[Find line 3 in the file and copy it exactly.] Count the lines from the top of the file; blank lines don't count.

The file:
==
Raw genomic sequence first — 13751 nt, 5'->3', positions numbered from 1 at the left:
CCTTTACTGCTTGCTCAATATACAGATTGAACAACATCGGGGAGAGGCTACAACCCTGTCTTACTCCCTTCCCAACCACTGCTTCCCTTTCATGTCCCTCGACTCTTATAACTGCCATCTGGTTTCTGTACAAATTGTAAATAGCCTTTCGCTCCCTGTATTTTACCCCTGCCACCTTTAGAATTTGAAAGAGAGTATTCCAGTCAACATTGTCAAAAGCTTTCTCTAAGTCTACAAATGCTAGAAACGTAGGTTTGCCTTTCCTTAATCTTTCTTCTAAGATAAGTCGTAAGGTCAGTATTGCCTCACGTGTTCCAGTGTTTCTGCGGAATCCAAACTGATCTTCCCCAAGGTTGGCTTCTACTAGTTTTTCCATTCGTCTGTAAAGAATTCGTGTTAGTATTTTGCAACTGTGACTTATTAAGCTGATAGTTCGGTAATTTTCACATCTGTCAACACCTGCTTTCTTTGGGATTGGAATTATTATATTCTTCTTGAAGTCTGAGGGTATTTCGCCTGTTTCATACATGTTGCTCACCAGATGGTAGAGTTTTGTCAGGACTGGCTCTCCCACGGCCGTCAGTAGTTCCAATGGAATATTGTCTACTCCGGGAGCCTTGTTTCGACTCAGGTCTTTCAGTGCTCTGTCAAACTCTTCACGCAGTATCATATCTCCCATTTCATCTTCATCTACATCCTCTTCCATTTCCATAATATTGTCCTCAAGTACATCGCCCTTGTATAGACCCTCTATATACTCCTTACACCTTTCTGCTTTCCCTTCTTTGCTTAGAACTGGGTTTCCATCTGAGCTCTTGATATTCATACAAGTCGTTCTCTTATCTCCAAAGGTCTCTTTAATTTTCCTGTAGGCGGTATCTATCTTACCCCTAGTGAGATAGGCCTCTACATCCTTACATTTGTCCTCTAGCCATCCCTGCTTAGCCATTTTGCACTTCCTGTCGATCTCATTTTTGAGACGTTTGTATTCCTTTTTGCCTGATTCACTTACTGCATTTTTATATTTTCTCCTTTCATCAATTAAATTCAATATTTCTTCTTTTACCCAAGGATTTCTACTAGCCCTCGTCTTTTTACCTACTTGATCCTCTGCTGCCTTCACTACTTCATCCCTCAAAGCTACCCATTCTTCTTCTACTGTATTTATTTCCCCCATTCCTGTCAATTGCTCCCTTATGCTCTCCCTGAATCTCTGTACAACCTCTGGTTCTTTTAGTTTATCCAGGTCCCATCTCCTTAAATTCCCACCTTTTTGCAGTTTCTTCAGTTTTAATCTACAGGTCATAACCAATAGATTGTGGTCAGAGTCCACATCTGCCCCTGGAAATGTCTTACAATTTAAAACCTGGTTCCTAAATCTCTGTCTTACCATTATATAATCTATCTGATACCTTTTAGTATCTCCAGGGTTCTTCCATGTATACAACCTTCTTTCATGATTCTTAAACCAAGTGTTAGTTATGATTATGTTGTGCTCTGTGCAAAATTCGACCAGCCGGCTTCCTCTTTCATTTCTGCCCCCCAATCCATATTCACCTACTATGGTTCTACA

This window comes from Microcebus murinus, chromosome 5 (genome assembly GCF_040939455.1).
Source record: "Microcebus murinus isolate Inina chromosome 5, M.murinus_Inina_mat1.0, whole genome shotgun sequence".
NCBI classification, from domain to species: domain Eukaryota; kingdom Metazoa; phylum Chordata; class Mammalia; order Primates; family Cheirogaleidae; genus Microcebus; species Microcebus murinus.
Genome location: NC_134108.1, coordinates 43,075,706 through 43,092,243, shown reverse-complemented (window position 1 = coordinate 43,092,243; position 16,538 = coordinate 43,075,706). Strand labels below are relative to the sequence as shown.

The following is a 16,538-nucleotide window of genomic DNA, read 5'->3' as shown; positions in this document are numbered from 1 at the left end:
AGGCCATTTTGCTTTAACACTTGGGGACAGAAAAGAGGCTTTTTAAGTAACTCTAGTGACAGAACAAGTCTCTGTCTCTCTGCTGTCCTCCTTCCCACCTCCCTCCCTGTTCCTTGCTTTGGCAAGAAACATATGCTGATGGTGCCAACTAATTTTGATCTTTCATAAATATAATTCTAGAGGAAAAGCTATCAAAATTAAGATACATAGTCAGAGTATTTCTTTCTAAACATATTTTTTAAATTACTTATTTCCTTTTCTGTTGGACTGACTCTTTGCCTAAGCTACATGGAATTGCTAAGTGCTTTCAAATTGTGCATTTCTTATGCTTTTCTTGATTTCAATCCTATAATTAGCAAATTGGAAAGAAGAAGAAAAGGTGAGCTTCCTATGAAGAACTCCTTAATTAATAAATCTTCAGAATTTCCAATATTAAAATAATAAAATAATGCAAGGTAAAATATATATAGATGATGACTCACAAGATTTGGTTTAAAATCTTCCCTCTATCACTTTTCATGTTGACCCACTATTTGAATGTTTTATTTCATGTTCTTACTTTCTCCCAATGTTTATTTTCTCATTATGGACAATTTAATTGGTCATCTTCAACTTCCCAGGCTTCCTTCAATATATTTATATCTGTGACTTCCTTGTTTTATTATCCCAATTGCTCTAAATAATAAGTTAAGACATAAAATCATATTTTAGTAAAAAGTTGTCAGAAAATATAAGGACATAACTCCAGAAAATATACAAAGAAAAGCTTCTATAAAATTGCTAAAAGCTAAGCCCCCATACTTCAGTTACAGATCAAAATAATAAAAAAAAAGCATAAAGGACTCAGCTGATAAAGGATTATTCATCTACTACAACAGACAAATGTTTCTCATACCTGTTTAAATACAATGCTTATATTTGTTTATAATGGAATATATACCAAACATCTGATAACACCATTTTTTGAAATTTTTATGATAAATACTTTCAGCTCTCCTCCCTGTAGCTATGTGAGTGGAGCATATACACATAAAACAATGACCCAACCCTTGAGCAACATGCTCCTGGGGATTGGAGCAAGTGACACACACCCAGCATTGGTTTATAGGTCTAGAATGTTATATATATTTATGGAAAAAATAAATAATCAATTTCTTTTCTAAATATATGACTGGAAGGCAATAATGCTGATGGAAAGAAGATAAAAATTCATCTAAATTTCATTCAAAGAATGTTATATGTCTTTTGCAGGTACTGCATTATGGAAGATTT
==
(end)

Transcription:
This window comes from Microcebus murinus, chromosome 5 (genome assembly GCF_040939455.1).